March 22, 2019 John 5:30-47 Heather MacArthur
My God, my God, why have you forsaken me?
Why are you so far from helping me, from the words of my groaning?
O my God, I cry by day, but you do not answer;
and by night, but find no rest. –Psalm 22; 1-2
Run to and fro through the streets of Jerusalem,
look around and take note!
Search its squares and see
if you can find one person
who acts justly
and seeks truth—
so that I may pardon Jerusalem. –Jeremiah 5, 1
In September 2017 former St Louis Police Officer Jason Stockley was acquitted of the murder of Anthony Lamar Smith. In response, protests erupted on the streets of St Louis. Protests that saw face-offs between citizens of St Louis and those who had sworn an oath to serve and protect them. Some of the images from those protests show how intense and heated these interactions got. Young black men angrily shouting in the faces of riot-gear clad police officers. Taunting them to react…. not unlike Jesus in his taunts of the Jewish authorities in one of today’s readings from John chapter 5. Pastor Erin often says she likes herself some sassy Jesus. In this reading from John’s gospel we have a taunting, provocative Jesus on full display. “You search the scriptures because you think that in them you have eternal life; and it is they that testify on my behalf. 40 Yet you refuse to come to me to have life. 41 I do not accept glory from human beings ……Do not think that I will accuse you before the Father; your accuser is Moses, on whom you have set your hope”. This Jesus is going to get himself in some real trouble soon!
That September the police officers did react, but usually under cover of darkness as in the now infamous “kettling” incident in downtown St Louis that saw even one of their own caught up in the beatings, or rushing in on bikes indiscriminately macing and beating protestors who were well behind the front lines, and conveniently out of the media’s camera range! For those of us “nice white folks” who joined the protests in those late summer days and who had no reason to question police authority (“do as you’re told and all will be well”), it was a very rude awakening and a rare glimpse into the injustices experienced daily by our black brothers and sisters. “Do you believe us now”? one young black woman asked wearily of no one in particular, as she administered maalox to the streaming stinging eyes of another maced young protestor.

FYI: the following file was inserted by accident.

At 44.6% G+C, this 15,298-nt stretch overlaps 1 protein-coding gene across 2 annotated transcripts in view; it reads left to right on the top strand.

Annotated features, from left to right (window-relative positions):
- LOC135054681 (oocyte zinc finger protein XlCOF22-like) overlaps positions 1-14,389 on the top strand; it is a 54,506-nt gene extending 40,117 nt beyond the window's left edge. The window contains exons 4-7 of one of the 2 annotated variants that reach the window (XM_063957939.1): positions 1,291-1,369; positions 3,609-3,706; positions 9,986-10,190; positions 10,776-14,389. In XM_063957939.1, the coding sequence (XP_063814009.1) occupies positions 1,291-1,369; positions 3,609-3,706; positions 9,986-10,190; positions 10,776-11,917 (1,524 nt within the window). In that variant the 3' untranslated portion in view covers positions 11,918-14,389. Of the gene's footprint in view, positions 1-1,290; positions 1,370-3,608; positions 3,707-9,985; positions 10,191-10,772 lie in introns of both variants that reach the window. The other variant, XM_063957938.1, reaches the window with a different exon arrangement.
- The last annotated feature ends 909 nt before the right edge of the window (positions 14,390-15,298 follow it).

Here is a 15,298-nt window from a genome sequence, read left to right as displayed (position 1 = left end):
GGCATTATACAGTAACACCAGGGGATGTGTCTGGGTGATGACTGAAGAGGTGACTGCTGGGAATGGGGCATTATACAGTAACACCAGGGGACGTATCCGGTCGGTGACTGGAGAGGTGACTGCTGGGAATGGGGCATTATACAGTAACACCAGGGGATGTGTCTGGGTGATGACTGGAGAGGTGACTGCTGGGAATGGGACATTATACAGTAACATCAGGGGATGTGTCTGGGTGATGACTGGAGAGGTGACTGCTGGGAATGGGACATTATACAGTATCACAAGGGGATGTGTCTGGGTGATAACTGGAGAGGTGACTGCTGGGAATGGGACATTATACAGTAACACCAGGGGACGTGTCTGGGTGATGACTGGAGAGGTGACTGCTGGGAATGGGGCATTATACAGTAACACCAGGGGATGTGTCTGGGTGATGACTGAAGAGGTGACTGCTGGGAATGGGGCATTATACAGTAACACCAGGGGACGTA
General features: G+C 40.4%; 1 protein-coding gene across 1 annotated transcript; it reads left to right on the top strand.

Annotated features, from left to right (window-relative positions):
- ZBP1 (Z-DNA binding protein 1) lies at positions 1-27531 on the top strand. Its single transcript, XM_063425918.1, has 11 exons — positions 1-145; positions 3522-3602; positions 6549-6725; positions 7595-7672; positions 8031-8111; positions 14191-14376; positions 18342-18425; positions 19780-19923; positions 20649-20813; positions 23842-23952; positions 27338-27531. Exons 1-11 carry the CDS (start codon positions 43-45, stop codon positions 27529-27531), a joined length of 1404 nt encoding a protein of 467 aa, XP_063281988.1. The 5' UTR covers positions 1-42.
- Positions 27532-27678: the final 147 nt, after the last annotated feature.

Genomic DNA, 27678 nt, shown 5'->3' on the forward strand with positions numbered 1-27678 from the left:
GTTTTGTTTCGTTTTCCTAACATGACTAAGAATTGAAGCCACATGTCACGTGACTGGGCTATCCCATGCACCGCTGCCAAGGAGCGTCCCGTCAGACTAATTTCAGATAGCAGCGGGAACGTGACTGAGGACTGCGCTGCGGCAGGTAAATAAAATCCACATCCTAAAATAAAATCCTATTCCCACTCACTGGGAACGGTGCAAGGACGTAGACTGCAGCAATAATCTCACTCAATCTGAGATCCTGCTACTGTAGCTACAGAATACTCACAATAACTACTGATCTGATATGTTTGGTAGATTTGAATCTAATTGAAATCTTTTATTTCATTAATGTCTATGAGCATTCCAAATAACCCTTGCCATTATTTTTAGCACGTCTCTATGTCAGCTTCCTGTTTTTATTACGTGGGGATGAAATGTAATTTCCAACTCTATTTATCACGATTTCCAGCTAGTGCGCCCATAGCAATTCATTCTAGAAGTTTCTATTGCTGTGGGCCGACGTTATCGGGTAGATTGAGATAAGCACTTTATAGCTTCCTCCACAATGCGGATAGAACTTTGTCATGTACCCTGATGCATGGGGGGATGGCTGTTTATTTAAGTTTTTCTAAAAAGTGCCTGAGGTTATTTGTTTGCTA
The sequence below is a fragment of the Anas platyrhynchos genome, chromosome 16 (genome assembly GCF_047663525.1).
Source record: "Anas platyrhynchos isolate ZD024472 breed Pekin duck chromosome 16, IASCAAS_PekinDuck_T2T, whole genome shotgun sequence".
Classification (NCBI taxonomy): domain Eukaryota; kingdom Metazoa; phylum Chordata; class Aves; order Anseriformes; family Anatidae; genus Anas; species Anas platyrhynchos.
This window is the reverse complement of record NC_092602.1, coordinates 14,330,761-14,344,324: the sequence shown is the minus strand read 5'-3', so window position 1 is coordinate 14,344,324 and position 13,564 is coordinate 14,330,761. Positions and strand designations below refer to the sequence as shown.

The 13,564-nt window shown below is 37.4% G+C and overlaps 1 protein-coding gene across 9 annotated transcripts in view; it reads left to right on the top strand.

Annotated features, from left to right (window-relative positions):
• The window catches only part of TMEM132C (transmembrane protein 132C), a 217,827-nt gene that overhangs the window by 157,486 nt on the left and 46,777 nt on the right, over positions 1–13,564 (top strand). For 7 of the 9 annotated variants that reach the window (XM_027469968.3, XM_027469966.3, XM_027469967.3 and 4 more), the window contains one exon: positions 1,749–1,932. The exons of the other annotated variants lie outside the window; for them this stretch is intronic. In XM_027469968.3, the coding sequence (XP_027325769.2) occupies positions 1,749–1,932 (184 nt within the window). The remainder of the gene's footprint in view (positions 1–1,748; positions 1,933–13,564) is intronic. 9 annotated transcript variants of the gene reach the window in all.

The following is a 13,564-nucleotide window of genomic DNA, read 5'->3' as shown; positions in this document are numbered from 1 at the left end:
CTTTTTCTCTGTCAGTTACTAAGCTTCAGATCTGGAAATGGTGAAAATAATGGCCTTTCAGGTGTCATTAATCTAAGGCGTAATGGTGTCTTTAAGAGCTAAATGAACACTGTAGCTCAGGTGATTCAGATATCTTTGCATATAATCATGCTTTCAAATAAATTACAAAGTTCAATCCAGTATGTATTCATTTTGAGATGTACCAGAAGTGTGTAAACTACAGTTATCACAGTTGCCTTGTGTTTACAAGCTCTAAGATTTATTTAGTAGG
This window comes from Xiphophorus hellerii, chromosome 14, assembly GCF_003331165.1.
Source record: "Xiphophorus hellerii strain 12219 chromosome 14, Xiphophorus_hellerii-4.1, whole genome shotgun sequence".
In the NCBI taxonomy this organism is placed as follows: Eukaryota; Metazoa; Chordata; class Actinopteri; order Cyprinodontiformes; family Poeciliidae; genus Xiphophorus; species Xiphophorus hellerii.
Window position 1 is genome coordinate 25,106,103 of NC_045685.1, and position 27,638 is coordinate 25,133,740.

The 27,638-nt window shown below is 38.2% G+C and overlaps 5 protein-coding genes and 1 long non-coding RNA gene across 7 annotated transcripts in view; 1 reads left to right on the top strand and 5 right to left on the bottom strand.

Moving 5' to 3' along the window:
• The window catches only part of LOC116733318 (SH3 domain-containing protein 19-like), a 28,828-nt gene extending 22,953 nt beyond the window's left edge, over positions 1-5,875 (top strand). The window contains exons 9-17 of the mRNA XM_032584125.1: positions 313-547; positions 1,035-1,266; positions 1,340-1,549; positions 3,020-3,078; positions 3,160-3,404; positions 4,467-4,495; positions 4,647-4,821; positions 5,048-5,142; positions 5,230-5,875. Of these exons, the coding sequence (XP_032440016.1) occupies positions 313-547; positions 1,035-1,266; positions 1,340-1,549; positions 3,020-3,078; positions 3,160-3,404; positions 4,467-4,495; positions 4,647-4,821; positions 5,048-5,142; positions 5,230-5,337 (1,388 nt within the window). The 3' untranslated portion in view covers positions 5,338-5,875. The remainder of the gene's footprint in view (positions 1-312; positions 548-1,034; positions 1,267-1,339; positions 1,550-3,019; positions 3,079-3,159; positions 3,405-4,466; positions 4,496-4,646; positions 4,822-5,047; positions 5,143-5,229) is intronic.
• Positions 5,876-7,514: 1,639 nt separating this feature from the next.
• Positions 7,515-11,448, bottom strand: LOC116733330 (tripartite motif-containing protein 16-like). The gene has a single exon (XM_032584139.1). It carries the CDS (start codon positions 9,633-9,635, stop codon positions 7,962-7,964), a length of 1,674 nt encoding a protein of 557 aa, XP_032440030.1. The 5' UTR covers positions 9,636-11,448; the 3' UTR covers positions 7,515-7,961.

When we read today’s passages from Psalm 22 and Jeremiah 5, it is hard to glean much in the way of hope, and it seems that justice will remain forever out of reach. The season of Lent further underlines that pessimism as we wait and wait and wait. It would be too easy to finish this reflection by rushing to the empty tomb of Easter and put all wrongs to right in a final flourish of a sentence of resurrection power, like the happy ending of a Hallmark movie. Instead we really need to sit uncomfortably for a long while with the feeling of being forsaken like the author of Psalm 22, or seeking and failing to find justice anywhere, like Jeremiah. For far too many of our fellow citizens who seek justice, the season of Lent has lasted a lifetime and more.
Prayer – Lord, you have called us to work for justice. Strengthen our resolve when we falter, needle us when we are complacent, and convict us when we are complicit with systems that destroy the lives of your beloved children. Amen.
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